In the 16th century, in response to Ethiopian and Portuguese Christians destroying our literature and declaring us falasha, a slur meaning “invader,” Beta Israel began using monastics. This practice is meant as a way to preserve the scraps of knowledge that did survive.

Another major difference between Rabbinic Jewry and Haymanot is the answer to the age-old question of “Who is a Jew?” Among Beta Israelim — as well as Samaritans, Karaites, and Kaifeng Jewry — one’s Jewishness is determined patrilineally, meaning someone is a Jew if their father is. This fact might shock many Jews in Rabbinic communities who were raised with the belief that Judaism is handed down matrilineally, at least traditionally so.

One of our most notable and unique holidays is Sigd, which marks when Moses came down from communion with the Divine and is celebrated 50 days after Yom Kippur. “Sigd” means “prostration” in Ge’ez, an ancient Ethiopian liturgical language, and the holiday is traditionally observed by ascending a local mountaintop while fasting and culminating in a festival following prayers, prostration, and reading from the Torah. Historically, Sigd has been a time for the disparate communities of Beta Yisrael to reconnect and even matchmake in the mountains of what is now Ambover, Ethiopia. Today, I make space for this holiday by fasting and praying in the mountains of North Carolina while looking into the eyes of the cows and goats kept on my campus.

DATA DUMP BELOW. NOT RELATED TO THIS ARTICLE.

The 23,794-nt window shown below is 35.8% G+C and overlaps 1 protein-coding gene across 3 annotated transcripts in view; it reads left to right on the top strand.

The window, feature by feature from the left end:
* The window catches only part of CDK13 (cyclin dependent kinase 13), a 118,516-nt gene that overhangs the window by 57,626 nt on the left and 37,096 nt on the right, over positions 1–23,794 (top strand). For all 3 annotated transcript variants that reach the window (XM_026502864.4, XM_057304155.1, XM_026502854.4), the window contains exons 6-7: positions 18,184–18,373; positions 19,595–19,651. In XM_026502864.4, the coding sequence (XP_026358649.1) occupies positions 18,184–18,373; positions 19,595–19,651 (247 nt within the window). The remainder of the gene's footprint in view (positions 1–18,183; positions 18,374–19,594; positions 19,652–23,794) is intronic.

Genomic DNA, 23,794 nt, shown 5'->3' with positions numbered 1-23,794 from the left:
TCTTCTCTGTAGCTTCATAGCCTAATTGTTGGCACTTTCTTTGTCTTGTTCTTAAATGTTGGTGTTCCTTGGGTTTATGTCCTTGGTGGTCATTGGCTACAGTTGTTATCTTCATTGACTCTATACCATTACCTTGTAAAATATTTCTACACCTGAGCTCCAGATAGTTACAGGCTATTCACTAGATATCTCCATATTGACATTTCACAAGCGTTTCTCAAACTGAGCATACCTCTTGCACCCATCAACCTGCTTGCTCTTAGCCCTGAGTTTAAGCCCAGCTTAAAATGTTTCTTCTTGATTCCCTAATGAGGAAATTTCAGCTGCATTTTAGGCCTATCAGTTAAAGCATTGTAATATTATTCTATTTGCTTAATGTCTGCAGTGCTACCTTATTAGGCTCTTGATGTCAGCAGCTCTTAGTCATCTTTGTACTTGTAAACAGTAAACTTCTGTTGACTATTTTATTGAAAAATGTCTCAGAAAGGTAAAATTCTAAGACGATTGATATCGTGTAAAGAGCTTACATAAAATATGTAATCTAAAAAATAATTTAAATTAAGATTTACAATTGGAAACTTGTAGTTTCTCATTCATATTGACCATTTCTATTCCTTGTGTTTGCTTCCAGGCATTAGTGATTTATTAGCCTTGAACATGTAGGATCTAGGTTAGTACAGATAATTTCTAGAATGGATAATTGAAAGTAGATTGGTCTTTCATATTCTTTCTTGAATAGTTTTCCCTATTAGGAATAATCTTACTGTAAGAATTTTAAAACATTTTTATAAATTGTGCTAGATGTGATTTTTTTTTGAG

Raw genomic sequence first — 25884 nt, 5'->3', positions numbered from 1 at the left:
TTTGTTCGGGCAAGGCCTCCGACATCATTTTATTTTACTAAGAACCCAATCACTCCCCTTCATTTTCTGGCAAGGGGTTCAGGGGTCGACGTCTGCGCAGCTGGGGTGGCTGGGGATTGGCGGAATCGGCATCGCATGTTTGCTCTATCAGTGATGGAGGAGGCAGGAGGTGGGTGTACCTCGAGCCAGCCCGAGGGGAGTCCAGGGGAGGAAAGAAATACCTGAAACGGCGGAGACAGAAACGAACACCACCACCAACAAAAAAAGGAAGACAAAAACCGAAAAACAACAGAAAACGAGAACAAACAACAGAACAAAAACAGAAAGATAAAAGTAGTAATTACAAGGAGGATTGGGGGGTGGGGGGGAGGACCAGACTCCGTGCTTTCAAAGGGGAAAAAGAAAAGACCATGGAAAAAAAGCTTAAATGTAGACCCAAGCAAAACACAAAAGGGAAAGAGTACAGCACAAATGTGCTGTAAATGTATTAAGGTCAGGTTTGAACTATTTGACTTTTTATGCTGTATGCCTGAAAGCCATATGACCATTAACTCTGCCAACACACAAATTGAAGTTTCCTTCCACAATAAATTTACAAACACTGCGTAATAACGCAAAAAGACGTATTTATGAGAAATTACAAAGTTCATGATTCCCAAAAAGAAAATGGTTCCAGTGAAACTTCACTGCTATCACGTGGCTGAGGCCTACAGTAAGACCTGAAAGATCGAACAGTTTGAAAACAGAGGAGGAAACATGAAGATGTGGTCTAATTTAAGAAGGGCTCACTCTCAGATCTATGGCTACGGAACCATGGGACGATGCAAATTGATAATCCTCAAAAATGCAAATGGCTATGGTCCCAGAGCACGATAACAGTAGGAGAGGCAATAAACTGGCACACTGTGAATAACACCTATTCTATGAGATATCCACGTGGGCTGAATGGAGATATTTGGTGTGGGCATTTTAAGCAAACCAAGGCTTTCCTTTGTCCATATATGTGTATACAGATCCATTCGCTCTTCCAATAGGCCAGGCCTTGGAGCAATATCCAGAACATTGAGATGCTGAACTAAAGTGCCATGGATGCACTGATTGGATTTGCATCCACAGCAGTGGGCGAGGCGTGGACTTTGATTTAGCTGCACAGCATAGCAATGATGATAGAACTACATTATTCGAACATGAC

For me, being a member of the Jewish people is very strongly connected to the traditions that were formed in our various communities during centuries, and in some cases, millennia throughout the diaspora. To lose tradition in the name of homogeneity is a betrayal to everything that has enabled us to come from such rich and complicated backgrounds.

While it’s true that there is so much that connects all Jewish people around the globe, we can’t ignore the very real differences among our communities, and we can’t assume that one tradition is more valid — more Jewish — than another. We as a people have faced the threat of extermination for our faiths and cultures for millennia, and in this day and age, we are finally given the ability to create a connected, global community millennia in the making. We need to question and challenge the established paradigms of Jewishness to make a community that is genuinely pluralistic. I offer you a seat at the table of what Am Yisrael can and should be.

Isaac Ofori-Solomon

Yitzhak/Isaac Ofori-Solomon (he/they) is a student currently living and attending school in Asheville, NC on Yuchi and Cherokee East land. He is a history major with a passion for Jewish studies and social justice work. In their free time you can find him researching some niche field, cooking for friends, or just enjoying what’s on SoundCloud. Isaac is a 2020-2021 Alma College Writing Fellow.